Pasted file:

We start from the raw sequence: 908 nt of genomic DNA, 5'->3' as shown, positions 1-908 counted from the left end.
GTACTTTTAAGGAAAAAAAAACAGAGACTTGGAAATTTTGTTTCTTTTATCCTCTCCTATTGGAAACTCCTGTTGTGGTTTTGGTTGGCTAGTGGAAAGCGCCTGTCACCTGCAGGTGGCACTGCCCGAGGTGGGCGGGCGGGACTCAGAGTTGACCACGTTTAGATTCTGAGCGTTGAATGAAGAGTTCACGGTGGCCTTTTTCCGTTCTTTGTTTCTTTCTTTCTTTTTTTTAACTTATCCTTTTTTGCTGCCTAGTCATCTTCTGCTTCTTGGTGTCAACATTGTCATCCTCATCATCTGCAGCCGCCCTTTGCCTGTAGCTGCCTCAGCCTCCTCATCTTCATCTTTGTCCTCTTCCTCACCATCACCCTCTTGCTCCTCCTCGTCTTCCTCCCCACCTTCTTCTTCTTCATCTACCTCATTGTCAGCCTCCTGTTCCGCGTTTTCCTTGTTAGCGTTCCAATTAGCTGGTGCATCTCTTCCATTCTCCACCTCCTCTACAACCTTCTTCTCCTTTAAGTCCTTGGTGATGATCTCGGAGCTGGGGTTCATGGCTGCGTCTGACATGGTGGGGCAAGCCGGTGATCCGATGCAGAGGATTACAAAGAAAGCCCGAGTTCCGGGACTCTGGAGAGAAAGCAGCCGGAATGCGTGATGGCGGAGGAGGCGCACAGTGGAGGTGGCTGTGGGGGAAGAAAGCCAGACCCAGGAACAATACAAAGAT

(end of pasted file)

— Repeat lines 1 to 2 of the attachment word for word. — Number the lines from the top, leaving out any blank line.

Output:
We start from the raw sequence: 908 nt of genomic DNA, 5'->3' as shown, positions 1-908 counted from the left end.
GTACTTTTAAGGAAAAAAAAACAGAGACTTGGAAATTTTGTTTCTTTTATCCTCTCCTATTGGAAACTCCTGTTGTGGTTTTGGTTGGCTAGTGGAAAGCGCCTGTCACCTGCAGGTGGCACTGCCCGAGGTGGGCGGGCGGGACTCAGAGTTGACCACGTTTAGATTCTGAGCGTTGAATGAAGAGTTCACGGTGGCCTTTTTCCGTTCTTTGTTTCTTTCTTTCTTTTTTTTAACTTATCCTTTTTTGCTGCCTAGTCATCTTCTGCTTCTTGGTGTCAACATTGTCATCCTCATCATCTGCAGCCGCCCTTTGCCTGTAGCTGCCTCAGCCTCCTCATCTTCATCTTTGTCCTCTTCCTCACCATCACCCTCTTGCTCCTCCTCGTCTTCCTCCCCACCTTCTTCTTCTTCATCTACCTCATTGTCAGCCTCCTGTTCCGCGTTTTCCTTGTTAGCGTTCCAATTAGCTGGTGCATCTCTTCCATTCTCCACCTCCTCTACAACCTTCTTCTCCTTTAAGTCCTTGGTGATGATCTCGGAGCTGGGGTTCATGGCTGCGTCTGACATGGTGGGGCAAGCCGGTGATCCGATGCAGAGGATTACAAAGAAAGCCCGAGTTCCGGGACTCTGGAGAGAAAGCAGCCGGAATGCGTGATGGCGGAGGAGGCGCACAGTGGAGGTGGCTGTGGGGGAAGAAAGCCAGACCCAGGAACAATACAAAGAT